"If you don't stop that then they will sedate you again," says Ambrosius, who now stands a lot further away from the bed than he did before.

"I won't stop until you let me go," I tell him, my voice cracking slightly.

Ambrosius cautiously approaches me once more. "They are just outside the door, listening to everything we say. If I have your word that you will remember that then I will release you. It is time we were going anyway. The production team won't be happy if we're late."

I nod but don't speak, which he obviously takes for my agreement as he flicks a switch at the foot of the bed and my metal bindings retract into it's frame. I sit up immediately and swing my legs off the bed, pushing myself to my feet as quickly as I can. My face contorts with anger and humiliation when my legs refuse to take my weight and I fall back down for a reason that has nothing to do with the ridiculously high-heeled sandals that I seem to be wearing.

"How long have I been out for?" I snap.

"Six days. Your leg was that badly broken they had to operate."

I hadn't even thought about it, but now that he has mentioned it, I look down and see that my leg is completely healed, as if it had never been broken. That's not my priority though.

"You didn't answer my question. Where's Cato?"

Ambrosius sighs deeply, as if he can tell that he isn't going to get another response from me until he answers my question properly. "Marchesa was getting him ready for the ceremony. I would imagine he is just waking up too."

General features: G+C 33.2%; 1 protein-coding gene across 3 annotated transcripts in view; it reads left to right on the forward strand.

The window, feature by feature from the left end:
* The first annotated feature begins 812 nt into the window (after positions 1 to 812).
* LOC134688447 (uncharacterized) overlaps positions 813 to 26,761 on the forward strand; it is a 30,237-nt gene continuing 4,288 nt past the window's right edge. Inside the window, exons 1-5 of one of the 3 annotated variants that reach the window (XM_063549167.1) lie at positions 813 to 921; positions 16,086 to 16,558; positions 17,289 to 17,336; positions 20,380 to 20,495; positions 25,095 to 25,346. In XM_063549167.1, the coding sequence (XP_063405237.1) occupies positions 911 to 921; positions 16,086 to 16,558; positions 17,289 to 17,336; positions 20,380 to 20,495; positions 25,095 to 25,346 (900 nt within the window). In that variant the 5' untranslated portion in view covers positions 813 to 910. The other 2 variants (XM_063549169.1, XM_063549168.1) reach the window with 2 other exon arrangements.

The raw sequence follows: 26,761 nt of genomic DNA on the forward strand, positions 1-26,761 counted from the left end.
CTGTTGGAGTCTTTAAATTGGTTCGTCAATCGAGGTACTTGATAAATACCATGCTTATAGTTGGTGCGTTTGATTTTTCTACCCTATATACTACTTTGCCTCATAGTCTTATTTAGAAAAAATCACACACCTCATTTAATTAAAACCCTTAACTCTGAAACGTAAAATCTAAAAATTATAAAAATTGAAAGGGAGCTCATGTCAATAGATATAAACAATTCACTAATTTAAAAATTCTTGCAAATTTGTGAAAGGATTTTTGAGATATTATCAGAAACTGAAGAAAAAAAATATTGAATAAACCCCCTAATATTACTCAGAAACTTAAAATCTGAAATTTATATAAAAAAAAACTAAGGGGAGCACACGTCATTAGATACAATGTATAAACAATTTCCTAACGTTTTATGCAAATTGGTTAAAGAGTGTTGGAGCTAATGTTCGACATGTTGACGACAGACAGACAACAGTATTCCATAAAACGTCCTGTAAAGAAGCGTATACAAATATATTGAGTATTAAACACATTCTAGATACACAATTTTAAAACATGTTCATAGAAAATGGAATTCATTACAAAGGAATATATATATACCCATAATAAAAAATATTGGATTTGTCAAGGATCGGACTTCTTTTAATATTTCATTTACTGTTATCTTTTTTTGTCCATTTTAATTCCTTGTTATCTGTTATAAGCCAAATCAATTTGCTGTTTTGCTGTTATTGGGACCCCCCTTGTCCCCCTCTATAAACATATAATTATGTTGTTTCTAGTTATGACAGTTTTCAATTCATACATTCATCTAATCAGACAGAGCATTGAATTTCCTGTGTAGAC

"Why was he sedated? He isn't as repulsed by the thought of total strangers touching him as I am," I say, feeling slightly better when I hear some of my old confidence returning as I find myself unable to resist making what I think of the prep team abundantly clear to him.

"They took him off the sedation yesterday when his injuries had fully healed. He was back under a couple of minutes later."

"But why?"

"Why do you think? He was told he couldn't see you. I'm sure you can imagine the response."

I smile for the first time I can remember since the feast at his words, and I push myself up off the bed once more. My legs take my weight this time and I stumble shakily over to the full length mirror that has been set up in the corner. It looks so out of place in this totally white, clinical room that it is obvious the style team have had it brought in here specially.

It is a real effort to force myself to look at my reflection in the mirror, for once again they have given me the full Capitol makeover and I look nothing like myself. I wrap my arms tightly around my body, wishing that I could just leave all this behind me and go home. Not that home will be the same when I get there, but if Cato is with me and I can choose my own clothes again then it will always be better than this.

The dress isn't metallic silver this time but a deep blood red, with a single patch of silver over my heart. It looks random and I spend as much time as I can puzzling over what could have made Ambrosius put it there to avoid looking at the rest of my outfit.

"It's too tight," I say eventually, hating the way the fabric clings to my body. "And this is too low and this is too high," I continue, gesturing first to the way the back of the dress falls completely away to just below my waist and how the split at the side reaches virtually to my hip.

"Not for the audience, it's not. Do you really think you can play the innocent little girl after your little display in the arena?"